Sixty-five years after becoming the first human to fly faster than the speed of sound, retired Air Force Brig. Gen. Chuck Yeager flew in the back seat Sunday of an F-15 Eagle as it broke the sound barrier at more than 30,000 feet above California's Mojave Desert
NELLIS AIR FORCE BASE, Nev. — Sixty-five years after becoming the first human to fly faster than the speed of sound, retired Air Force Brig. Gen. Chuck Yeager flew in the back seat Sunday of an F-15 Eagle as it broke the sound barrier at more than 30,000 feet above California’s Mojave Desert — the same area where he first achieved the feat in 1947 while flying an experimental rocket plane.
The F-15 carrying Yeager, the 89-year-old whose story was featured in the movie “The Right Stuff,” took off from Nellis Air Force Base near Las Vegas and broke the sound barrier at 10:24 a.m. Sunday, exactly 65 years to the minute the then-Air Force test pilot made history.
Yeager’s flight heralded the dawn of the Space Age in a time of secrecy and Cold War with the Soviet Union, and blasted through the invisible wall of air some scientists feared would smash any airplane.
Asked by a young girl if he was scared during Sunday’s flight, Yeager joked, “Yeah, I was scared to death.” But the legendary pilot said he continues to fly all the time and it was just another flight to him.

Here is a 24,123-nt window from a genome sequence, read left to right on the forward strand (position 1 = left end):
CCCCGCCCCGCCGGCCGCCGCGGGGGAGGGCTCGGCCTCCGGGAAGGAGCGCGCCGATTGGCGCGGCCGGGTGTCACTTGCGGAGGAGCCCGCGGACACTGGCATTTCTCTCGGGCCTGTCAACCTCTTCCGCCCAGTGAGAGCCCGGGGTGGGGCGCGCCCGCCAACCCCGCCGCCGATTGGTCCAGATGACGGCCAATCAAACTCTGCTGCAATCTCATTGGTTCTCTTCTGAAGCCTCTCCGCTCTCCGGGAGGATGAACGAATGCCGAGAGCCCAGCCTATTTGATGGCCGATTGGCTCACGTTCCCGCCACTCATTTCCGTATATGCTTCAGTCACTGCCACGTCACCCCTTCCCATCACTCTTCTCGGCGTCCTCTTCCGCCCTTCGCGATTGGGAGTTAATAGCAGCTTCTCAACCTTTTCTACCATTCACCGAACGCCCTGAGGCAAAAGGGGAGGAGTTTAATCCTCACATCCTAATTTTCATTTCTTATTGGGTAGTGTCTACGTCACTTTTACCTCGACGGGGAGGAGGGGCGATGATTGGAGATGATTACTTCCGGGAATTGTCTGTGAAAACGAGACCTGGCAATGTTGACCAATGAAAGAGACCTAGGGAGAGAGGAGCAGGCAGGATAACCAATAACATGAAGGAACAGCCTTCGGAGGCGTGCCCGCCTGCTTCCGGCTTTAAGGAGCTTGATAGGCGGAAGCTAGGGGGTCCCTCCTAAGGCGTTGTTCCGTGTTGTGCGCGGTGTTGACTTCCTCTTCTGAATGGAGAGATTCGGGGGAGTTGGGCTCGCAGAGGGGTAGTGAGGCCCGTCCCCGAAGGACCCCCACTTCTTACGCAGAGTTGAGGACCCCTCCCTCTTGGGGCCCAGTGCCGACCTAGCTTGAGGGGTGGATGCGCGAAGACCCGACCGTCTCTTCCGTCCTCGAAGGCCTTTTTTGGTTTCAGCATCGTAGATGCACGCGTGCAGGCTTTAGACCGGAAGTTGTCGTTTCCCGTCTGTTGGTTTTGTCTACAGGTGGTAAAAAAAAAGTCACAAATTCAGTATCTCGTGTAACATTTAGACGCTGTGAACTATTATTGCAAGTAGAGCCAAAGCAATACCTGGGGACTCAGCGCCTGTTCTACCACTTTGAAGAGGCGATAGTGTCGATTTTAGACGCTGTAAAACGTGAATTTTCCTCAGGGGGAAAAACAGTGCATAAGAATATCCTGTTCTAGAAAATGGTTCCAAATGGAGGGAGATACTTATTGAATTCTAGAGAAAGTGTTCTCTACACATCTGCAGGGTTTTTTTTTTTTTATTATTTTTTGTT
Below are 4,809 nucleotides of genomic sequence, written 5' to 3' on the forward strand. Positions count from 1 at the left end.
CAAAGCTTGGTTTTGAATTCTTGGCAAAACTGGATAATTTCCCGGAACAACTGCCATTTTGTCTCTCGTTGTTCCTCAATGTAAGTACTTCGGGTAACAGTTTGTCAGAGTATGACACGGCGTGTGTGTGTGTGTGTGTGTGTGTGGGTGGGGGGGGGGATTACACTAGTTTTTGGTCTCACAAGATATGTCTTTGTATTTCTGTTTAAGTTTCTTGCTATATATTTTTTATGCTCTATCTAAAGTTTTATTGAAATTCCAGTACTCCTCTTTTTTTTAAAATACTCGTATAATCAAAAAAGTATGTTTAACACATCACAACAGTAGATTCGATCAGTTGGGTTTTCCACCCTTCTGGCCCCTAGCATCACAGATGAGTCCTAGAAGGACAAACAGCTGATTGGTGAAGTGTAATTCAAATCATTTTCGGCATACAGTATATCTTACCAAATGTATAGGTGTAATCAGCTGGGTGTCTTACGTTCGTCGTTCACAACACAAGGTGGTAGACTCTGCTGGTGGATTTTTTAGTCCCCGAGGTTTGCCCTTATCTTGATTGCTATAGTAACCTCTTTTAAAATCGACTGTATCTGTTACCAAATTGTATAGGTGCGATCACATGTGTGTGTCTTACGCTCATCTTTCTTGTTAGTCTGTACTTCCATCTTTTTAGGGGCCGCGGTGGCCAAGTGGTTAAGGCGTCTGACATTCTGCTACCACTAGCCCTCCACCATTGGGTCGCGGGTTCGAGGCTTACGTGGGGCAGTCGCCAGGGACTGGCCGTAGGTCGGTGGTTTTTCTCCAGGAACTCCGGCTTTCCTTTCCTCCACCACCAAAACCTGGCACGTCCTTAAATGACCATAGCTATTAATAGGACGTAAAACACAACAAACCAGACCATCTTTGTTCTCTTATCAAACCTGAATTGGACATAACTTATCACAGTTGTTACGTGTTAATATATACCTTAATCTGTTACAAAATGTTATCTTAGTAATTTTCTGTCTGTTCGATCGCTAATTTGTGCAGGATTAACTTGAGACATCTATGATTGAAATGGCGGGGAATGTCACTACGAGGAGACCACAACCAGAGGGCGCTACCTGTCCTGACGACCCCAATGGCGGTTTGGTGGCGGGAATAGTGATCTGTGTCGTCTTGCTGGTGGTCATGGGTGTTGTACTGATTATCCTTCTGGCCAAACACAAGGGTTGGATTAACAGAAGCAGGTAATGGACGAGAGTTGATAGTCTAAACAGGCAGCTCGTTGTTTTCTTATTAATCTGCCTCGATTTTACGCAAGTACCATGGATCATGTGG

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Yeager flew the F-15 as it took off and landed, said Airman Timothy Young, a Nellis spokesman. The plane was piloted by Capt. David Vincent of the 65th Aggressor Squadron at Nellis.
Yeager made the first supersonic flight in a rocket-powered, Bell X-1, known as the XS-1 for “experimental, supersonic,” attached to the belly of a B-29 aircraft.
Hiding the pain of broken ribs, Yeager squeezed into the aircraft with no safe way to bail out. Soon after the rocket plane was released, Yeager powered it upward to about 42,000 feet altitude, then leveled off and sped to 650 mph, or Mach 1.07.
On the California desert below, an aircraft’s sonic boom thundered for the first time.
From Oct. 14, 1947, the race was on to keep going faster until man hurled himself into space. The flight was kept a military secret until the following year, 1948.
He spent nearly a decade, in all, as the fastest man alive. After breaking the sound barrier, he later would go on to fly almost 2-½ times the speed of sound.
Yeager’s flight was portrayed in the opening scenes of “The Right Stuff,” the 1983 movie, based on the book by Tom Wolfe that chronicles America’s space race.